Charles Fisk

Charles Brenton Fisk (1925-1983) was the first American organbuilder to build significant tracker organs in the 20th century. His study of early American and European instruments led him to return to mechanical action, and to set a new course for American organbuilding. He modeled his shop on collaborative enterprise, launching the careers of four other North American organbuilders and providing the foundation for those who carry on the company he founded. Nearly a third of present day shop members worked with Charlie before his death, and continue to be inspired by his approach to study, problem solving, and collegial respect.

C. B. Fisk Inc. was founded in 1961 by Charles Brenton Fisk. Born in Washington, DC and reared in Cambridge, Massachusetts, he had a passion for music and grew up tinkering with hi-fi equipment. As a youth he was a chorister at Christ Church on Cambridge Common and sang under Choirmaster E. Power Biggs; he also played the trumpet and the organ. With plans for a career in nuclear physics Charles began studying at Harvard University, but WWII intervened and Charles enlisted in the army. Soon after, at the age of 19, he began working under Robert Oppenheimer at Los Alamos as a minor technician on the detonator team for the Manhattan Project. After the war he resumed his studies at Harvard and after graduation continued at Stanford University.

During his first semester at Stanford, he decided to redirect his energies to organbuilding, first apprenticing himself with John Swinford in Redwood City, California, and then in Cleveland, Ohio, with Walter Holtkamp, Sr., who was at the time the most avant garde of American organbuilders. Charles went on to become a partner and later sole owner of the Andover Organ Company. In 1961 he established C. B. Fisk near his childhood summer home on Cape Ann, Massachusetts.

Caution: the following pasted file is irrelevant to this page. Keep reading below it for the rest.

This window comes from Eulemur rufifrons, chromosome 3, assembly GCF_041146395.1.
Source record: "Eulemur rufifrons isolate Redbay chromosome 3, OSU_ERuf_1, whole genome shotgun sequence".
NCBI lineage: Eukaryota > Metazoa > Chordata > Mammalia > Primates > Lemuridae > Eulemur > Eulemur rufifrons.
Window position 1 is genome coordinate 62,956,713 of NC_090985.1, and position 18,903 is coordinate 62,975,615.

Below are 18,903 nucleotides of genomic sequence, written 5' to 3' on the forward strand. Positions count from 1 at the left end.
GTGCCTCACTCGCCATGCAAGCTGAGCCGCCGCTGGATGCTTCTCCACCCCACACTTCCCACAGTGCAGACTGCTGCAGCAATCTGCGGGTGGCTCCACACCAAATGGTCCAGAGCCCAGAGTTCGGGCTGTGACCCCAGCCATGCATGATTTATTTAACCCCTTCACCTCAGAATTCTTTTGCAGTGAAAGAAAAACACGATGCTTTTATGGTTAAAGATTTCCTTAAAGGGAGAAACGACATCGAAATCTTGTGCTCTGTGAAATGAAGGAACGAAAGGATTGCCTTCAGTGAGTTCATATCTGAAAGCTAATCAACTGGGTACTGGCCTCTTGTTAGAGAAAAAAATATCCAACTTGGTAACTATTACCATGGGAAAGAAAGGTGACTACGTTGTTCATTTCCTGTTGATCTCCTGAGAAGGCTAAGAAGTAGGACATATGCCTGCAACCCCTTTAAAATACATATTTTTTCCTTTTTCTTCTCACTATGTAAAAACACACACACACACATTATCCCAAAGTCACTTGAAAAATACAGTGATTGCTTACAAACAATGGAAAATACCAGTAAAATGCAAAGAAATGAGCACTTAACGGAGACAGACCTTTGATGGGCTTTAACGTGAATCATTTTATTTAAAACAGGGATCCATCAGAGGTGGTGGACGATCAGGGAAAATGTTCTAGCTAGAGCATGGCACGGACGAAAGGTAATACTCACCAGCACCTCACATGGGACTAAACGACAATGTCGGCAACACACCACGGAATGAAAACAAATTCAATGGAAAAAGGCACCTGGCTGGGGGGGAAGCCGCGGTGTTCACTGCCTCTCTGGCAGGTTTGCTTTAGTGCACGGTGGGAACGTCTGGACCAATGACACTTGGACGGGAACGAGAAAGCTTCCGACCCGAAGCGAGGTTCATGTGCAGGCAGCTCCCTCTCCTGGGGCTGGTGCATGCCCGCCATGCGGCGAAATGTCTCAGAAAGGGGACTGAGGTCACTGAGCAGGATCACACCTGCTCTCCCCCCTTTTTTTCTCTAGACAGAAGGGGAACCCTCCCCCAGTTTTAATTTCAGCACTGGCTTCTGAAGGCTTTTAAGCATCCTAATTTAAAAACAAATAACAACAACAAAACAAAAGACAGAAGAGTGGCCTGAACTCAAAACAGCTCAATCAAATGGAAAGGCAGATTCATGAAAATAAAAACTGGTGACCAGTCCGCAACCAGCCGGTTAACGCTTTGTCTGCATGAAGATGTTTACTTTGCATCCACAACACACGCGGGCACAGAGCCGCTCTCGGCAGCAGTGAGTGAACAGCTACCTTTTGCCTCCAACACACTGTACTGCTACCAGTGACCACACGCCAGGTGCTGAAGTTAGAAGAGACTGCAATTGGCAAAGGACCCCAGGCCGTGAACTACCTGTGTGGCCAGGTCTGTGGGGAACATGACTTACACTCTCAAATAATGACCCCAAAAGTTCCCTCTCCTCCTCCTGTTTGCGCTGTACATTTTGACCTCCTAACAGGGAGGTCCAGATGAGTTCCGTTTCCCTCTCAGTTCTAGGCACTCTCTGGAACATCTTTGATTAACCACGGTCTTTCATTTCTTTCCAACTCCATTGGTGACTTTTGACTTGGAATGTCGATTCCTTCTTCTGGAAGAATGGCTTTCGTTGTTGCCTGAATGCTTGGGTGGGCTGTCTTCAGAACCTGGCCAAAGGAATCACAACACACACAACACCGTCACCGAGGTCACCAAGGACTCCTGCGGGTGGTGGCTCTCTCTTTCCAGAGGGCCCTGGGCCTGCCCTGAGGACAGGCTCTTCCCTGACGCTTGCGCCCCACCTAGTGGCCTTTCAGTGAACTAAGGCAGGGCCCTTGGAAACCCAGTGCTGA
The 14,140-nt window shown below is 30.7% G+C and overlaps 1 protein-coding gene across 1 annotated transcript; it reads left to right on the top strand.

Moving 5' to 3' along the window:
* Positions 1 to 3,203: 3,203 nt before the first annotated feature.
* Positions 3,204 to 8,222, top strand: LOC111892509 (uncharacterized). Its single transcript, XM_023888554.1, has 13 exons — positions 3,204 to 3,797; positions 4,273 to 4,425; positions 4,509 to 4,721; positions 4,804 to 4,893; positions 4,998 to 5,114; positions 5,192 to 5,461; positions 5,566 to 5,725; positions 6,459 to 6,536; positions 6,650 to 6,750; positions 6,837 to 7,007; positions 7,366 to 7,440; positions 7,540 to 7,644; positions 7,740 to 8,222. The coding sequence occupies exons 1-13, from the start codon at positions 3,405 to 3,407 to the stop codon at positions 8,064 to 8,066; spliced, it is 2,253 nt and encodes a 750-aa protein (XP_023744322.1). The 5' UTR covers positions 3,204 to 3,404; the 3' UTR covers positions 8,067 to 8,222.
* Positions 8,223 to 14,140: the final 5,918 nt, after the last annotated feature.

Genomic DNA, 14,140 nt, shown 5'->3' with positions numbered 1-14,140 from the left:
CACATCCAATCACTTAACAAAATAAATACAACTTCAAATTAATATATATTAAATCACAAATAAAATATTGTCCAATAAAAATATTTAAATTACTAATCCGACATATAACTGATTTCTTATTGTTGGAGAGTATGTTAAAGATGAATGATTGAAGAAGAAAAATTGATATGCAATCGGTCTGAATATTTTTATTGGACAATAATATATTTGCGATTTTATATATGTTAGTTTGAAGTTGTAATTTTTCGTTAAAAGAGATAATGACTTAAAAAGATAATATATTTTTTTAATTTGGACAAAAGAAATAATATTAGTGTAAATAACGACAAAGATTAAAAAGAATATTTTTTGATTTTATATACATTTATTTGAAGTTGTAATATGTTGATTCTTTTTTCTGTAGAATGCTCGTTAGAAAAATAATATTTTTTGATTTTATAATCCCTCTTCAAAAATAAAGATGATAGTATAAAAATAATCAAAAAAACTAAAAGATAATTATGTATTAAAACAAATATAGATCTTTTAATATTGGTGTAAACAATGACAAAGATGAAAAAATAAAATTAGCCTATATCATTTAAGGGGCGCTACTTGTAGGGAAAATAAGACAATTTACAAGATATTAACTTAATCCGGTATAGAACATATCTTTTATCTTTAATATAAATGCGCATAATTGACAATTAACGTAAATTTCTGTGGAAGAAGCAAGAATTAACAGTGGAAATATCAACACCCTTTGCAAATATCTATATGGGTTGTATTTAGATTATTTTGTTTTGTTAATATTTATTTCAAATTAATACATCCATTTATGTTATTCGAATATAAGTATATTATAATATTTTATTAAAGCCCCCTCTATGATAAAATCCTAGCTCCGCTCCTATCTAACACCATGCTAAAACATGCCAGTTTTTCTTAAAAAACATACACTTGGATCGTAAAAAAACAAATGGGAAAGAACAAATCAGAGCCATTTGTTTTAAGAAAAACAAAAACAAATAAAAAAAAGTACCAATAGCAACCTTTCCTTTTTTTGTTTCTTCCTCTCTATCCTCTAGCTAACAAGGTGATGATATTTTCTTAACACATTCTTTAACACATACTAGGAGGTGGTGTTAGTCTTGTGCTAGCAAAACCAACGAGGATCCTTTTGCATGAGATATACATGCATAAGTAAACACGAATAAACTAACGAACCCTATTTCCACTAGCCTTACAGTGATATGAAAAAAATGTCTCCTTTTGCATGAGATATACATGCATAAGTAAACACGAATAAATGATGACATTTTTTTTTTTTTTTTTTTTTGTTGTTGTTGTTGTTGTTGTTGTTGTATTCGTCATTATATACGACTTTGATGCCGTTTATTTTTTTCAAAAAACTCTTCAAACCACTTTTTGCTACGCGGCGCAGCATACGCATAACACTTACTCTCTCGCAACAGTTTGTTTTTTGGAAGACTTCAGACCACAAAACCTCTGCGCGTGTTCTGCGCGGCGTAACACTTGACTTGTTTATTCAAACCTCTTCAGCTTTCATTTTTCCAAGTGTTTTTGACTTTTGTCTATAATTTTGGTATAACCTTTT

The workshop attracted bright young co-workers who combined their talents in music, art, engineering, and cabinet making to build organs that redefined modern American organbuilding. Always experimenting, Charles Fisk was one of the first modern American organbuilder to abandon the electro-pneumatic action of the early twentieth century and return to the mechanical (tracker) key and stop action of European and American instruments of an earlier time. In 1967 at Harvard University and again in 1979 at House of Hope Church in St. Paul, Minnesota, Fisk constructed what were, at the time of their building, the largest four-manual mechanical action instruments built in America in the 20th century.

The company has also built a number of instruments based on historical organs, among them one at Wellesley College, patterned after North German organs of the early 17th century, one at the University of Michigan in the manner of the 18th century Saxon builder, Gottfried Silbermann, and three-manual instruments at Rice University and Oberlin College modeled on the work of the 19th century French master builder Aristide Cavaillé-Coll. The large four-manual dual-temperament instrument at Stanford University used modern technology to combine different aspects of historical organ styles. Concert hall organs at the Meyerson Symphony Center in Dallas, Minato Mirai Hall in Yokohama, Benaroya Hall in Seattle, and Segerstrom Hall in Costa Mesa, were designed for maximum impact with orchestra as well as for solo repertoire. In 2003 C. B. Fisk built a five-manual organ for the Cathedral in Lausanne, Switzerland, the first American organ to be made for a European cathedral, and in 2010 installed their first instrument in South Korea. In 2012 Opus 139 was completed in the rear gallery of Memorial Church, Harvard University, replacing Opus 46, Charles’s landmark instrument of 1967.

C. B. Fisk still combines the science of physics and the art of music as practiced by Charles Fisk, who saw himself as a teacher and tirelessly shared his insight and experience with others. His style of leadership, modeled after the team of scientists he worked with at Los Alamos, involved his co-workers in the day-to-day decisions about the concepts and construction of the instruments. The same people who were drawn by Charles Fisk’s bold ideas carry on his work and share their insight and experience with another generation of organbuilders. This dedicated community continues to use its talent and imagination to stretch the boundaries of organbuilding, producing instruments that add to the rich heritage of the King of Instruments.

THE ORGAN IS…A MACHINE, whose machine-made sounds will always be without interest unless they can appear to be coming from a living organism. The organ has to seem to be alive.

— Charles Fisk, The Organ’s Breath of Life